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Megalocytiviruses infect multiple species of freshwater and marine fish. Although they are morphologically similar to ranaviruses, the unique component of their genomes is slightly larger (111–112 kbp) than most ranaviruses, except for Singapore grouper iridovirus/ grouper iridovirus and epizootic haematopoietic necrosis virus/ European sheatfish virus, but smaller than for members of the genera Iridovirus and Chloriridovirus and two of the three sequenced lymphocystiviruses. Megalocytiviruses are distinguished from ranaviruses and lymphocystiviruses by the presence of inclusion body-bearing cells and sequence analysis of key viral genes, e.g., ATPase and MCP, for which PCR primers have been developed. Most megalocytiviruses show >94% sequence identity within these genes, whereas sequence identity with ranaviruses and lymphocystiviruses is <50%. Infections in vivo lead to systemic, often life-threatening disease. Infections in vivo are characterized by the appearance of “inclusion body-bearing” cells. Inclusion body-bearing cells are hypertrophied cells containing large foamy or granular basophilic inclusions that distend the cytoplasm and displace the nucleus; they are pathognomonic for infection with megalocytiviruses.
Virions possess icosahedral symmetry and are 140–200 nm in diameter. Virions are inactivated by heat (56°C for 30 min), sodium hypochlorite, UV irradiation, chloroform ether, and by exposure to pH3 and pH11.
Physical properties are likely to be similar to those of other members of the family (see family description)
The complete genomes of eight megalocytiviruses, infectious spleen and kidney necrosis virus (ISKNV), rock bream iridovirus, red seabream iridovirus (RSIV), orange spotted grouper iridovirus (OSGIV), turbot reddish body iridovirus (TRBIV), large yellow croaker iridiovirus, giant seaperch iridovirus, and scale drop disease virus (SDDV), have been sequenced. Megalocytivirus particles contain a single, linear dsDNA molecule of 110,104 to 112,636 bp with a G+C content of 53–55%. As with other members of the family, genomic DNA is circularly permuted, terminally redundant and highly methylated.
The protein composition of megalocytiviruses has not been extensively studied. Inspection of viral genomes indicates the presence of between 93 and 135 putative genes.
Replication of megalocytiviruses is assumed to be similar to that of frog virus 3. However, given that there are a number of putative ORFs that are genus-specific, it is also likely that megalocytivirus replication differs in some aspects.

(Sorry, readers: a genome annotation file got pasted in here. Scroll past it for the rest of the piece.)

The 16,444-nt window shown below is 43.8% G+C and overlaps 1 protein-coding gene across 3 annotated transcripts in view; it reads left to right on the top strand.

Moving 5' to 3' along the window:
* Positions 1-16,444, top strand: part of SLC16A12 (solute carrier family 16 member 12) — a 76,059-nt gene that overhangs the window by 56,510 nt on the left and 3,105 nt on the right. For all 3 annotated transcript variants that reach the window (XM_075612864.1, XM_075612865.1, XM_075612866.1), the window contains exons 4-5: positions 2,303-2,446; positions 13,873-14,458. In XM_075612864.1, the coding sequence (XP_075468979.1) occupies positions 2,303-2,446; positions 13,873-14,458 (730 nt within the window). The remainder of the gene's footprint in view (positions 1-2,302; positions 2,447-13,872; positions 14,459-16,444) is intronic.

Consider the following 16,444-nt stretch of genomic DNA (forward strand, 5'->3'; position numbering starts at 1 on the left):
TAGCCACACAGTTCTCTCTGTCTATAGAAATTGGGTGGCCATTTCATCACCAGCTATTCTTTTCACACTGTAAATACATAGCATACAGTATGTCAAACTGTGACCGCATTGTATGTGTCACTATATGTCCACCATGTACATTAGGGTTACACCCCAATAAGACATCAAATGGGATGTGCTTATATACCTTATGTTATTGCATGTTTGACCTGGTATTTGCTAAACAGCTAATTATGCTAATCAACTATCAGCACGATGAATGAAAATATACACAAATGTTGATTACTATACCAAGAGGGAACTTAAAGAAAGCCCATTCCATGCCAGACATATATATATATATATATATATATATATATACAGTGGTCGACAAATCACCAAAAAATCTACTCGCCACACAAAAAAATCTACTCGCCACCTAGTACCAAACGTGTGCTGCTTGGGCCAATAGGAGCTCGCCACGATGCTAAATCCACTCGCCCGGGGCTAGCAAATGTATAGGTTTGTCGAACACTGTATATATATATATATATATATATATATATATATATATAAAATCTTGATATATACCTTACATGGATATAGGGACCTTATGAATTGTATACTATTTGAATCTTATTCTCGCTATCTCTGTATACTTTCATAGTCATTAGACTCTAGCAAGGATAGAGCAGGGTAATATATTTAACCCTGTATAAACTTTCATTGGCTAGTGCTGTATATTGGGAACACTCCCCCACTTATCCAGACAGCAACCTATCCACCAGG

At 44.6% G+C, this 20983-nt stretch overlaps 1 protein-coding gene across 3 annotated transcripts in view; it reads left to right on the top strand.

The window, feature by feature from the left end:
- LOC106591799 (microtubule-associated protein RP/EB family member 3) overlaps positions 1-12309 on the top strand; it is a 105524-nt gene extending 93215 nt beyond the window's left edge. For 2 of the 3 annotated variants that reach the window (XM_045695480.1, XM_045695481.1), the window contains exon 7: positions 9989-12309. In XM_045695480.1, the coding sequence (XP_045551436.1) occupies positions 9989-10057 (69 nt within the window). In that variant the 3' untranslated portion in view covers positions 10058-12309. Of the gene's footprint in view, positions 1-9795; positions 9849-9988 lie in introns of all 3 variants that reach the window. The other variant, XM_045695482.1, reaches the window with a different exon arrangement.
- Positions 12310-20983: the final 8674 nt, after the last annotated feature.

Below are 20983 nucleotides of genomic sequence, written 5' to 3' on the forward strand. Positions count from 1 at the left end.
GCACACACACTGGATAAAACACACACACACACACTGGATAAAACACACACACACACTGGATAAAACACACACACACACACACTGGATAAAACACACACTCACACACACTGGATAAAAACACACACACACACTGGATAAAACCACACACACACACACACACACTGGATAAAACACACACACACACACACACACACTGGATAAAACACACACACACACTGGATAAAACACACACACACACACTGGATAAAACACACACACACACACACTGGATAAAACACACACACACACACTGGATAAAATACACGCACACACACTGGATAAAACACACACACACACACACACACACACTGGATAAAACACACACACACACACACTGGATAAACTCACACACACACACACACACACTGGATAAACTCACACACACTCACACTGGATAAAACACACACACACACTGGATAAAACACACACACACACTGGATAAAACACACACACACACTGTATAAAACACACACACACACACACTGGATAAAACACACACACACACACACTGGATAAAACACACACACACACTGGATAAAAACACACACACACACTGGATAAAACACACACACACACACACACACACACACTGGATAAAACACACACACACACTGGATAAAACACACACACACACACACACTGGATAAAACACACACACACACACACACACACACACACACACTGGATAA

In immunofluorescent antibody assays, a monoclonal antibody targeted to red seabream iridovirus detects ISKNV, but does not recognize fish ranaviruses. Cross-reactivity among megalocytiviruses is likely to reflect high levels of amino acid identity among viral proteins. Vaccines using inactivated virus or recombinant proteins have been developed, and the former has been licensed for commercial use.
Iridoviruses infecting red seabream, mandarin fish and over 30 other species of marine and freshwater fish have been known since the late 1980s. Isolates from red seabream (RSIV) and mandarin fish (ISKNV) have been studied extensively (Kurita and Nakajima 2012). In vivo, viral infection is characterized by the formation of inclusion body-bearing cells (IBC). IBCs frequently appear in hematopoietic tissues, i.e., spleen and kidney, gills, the digestive tract, and other tissues. Necrotized splenocytes are also observed. Transmission has been demonstrated by feeding, parenteral injection and environmental exposure. Megalocytiviruses naturally infect and cause significant mortality in freshwater and marine fish in aquaculture facilities in China, Japan and South East Asia. Infections have recently been identified in Australia and North America. A partial list of susceptible fish species includes mandarin fish (Siniperca chuatsi), red seabream (Pagrus major), grouper (Epinephelus spp.), yellowtail (Seriola quinqueradiata), striped beakperch (Oplegnathus fasciatus), red drum (Sciaenops ocellata) and African lampeye (Aplocheilichthys normani). The virus grows in several cultured piscine cell lines and causes a characteristic enlargement of infected cells. Outbreaks of disease caused by ISKNV occur only in fish cultured at temperatures >20°C. A vaccine targeted to RSIV has been developed suggesting that infection/immunization is capable of eliciting protective antibodies.
Based on sequence analysis and serological studies, all megalocytiviruses isolated to date appear to be strains of the same or a small number of closely-related species. Phylogenetic analysis indicates the presence of two clusters, one composed of RSIV, ISKNV, TRBIV, and other highly similar viruses, and a second , more distant, cluster comprised of a single isolate, SDDV (Figure 6.Iridoviridae). Whether members of the larger cluster represent distinct species, or strains of a single species, remains to be resolved. In general ISKNV-like viruses have been isolated from freshwater fish, whereas RSIV-like viruses infect marine fish.
Megalocytiviruses have been named after the disease they cause (e.g., Infectious spleen and kidney necrosis virus) or the host species (red seabream iridovirus) they infect.
This table only includes isolates whose genome has been fully sequenced.
rock bream iridovirus
red seabream iridovirus
orange spotted grouper iridovirus
turbot reddish body iridovirus
large yellow croaker iridiovirus
giant seaperch iridovirus
scale drop disease virus
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